Icra has maintained sector’s outlook ‘negative’ as the operating environment is yet to materially recover, post Covid-19 disruptions.
Although non-banking financial companies (NBFCs) have witnessed an improvement in collections, rating agency Icra expects assets under management (AUM) of the non-bank lenders to remain under pressure in FY21. The rating firm said that AUM of NBFCs will contract by 2-4% in FY21. However, housing finance companies (HFCs) are expected to grow their AUMs at about 5-8% in the current financial year. Icra has maintained sector’s outlook ‘negative’ as the operating environment is yet to materially recover, post Covid-19 disruptions. The near-term demand outlook is likely to continue to remain subdued.
A M Karthik, vice president and sector-head financial sector ratings, Icra said that AUM growth could revive to about 13-15% in FY2022, considering the lower base in FY21 and the likely demand revival. Profitability, however, over the next 1-1.5 years, is likely to remain under pressure and lower than the levels witnessed pre-Covid, he added. Karthik also said that the performance of non-banks needs to be observed closely, given its close economic linkages. “With the pandemic affected operating environment yet to recover fully, lenders may face increased delinquency levels, although currently the same is lower than the previous Icra estimates,” he added.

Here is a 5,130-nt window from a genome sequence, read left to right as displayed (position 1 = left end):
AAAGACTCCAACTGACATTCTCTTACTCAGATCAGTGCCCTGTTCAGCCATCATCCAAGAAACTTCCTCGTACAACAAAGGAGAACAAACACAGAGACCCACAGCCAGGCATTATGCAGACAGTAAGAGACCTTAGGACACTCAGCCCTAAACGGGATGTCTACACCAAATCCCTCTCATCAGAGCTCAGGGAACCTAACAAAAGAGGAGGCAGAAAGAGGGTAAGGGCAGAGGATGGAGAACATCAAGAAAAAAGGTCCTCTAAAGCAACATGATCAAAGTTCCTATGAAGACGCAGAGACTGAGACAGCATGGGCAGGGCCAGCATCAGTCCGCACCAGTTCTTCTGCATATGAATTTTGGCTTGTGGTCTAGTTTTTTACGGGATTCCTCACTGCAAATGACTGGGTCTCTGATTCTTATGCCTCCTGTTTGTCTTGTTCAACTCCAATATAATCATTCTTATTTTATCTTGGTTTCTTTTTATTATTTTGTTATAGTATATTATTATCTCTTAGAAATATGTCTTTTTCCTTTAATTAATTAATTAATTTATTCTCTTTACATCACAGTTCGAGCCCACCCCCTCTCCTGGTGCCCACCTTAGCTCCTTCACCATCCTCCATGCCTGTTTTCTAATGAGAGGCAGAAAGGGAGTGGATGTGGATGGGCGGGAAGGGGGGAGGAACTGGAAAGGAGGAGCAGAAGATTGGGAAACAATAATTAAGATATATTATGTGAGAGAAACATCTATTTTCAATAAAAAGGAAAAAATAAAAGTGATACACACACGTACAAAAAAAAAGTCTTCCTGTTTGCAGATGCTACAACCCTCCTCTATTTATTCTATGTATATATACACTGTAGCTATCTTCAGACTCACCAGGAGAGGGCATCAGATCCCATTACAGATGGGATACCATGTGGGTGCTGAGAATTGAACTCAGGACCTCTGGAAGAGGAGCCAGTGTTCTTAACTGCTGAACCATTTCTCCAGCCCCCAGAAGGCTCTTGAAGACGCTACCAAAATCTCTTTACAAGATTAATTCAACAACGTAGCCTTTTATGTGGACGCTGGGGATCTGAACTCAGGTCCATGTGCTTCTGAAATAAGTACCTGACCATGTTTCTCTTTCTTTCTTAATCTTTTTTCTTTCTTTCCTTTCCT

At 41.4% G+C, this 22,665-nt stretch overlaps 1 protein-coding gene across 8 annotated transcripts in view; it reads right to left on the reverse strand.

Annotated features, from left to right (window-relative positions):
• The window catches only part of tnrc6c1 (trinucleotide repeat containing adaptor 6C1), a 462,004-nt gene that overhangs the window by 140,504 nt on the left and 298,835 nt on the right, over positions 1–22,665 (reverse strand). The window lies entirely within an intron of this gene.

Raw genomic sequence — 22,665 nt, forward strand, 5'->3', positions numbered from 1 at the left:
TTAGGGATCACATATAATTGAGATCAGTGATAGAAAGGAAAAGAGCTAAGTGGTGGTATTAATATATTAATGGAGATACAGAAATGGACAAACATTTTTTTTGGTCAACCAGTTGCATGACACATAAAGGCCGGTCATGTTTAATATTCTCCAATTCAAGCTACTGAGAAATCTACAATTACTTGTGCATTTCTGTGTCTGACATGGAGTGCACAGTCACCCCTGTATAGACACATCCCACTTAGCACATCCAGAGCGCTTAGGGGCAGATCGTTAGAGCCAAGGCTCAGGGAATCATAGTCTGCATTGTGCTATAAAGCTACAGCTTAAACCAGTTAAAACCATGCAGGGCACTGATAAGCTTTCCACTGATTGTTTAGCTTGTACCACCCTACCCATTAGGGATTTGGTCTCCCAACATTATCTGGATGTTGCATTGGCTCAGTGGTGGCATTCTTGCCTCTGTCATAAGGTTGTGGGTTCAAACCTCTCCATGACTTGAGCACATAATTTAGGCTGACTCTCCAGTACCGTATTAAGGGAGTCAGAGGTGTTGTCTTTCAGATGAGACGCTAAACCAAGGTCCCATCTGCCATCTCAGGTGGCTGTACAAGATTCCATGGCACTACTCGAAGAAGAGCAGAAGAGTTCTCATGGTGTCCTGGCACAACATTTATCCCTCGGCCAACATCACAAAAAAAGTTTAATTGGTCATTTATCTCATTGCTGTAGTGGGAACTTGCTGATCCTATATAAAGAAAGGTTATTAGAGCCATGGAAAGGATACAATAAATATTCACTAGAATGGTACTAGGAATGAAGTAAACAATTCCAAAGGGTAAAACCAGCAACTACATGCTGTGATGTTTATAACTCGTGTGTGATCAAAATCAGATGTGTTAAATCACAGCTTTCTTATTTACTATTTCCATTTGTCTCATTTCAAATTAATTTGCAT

Non-performing assets could see an increase of about 130-200 basis points (bps) as per Icra, compared to projection of 300 bps earlier. The rating firm said that entities, especially those having retail exposures, would prefer to write-off sticky overdues. This will be done considering the provision build-up, adequate earning performance and their comfortable capital structures. Currently, non-banks have made a 50% higher provisions, at about 3.1% of their AUM. This is more than provisions of about 2% AUM, a year ago. The higher provisions will allow NBFCs to absorb near-term uncertainties to some extent.
As per Icra’s note, moratorium has benefitted the borrowers. Initial feedback indicates that collection efficiency trends in October 2020 is similar, or marginally better than September 2020 levels. Most players indicated loan restructuring remained at around 5-6% of the total advances. While lower-than-expected restructuring indicate the lower stress expectation of the players, Icra noted that the collection efficiencies were about 5-15% lower than pre-Covid levels.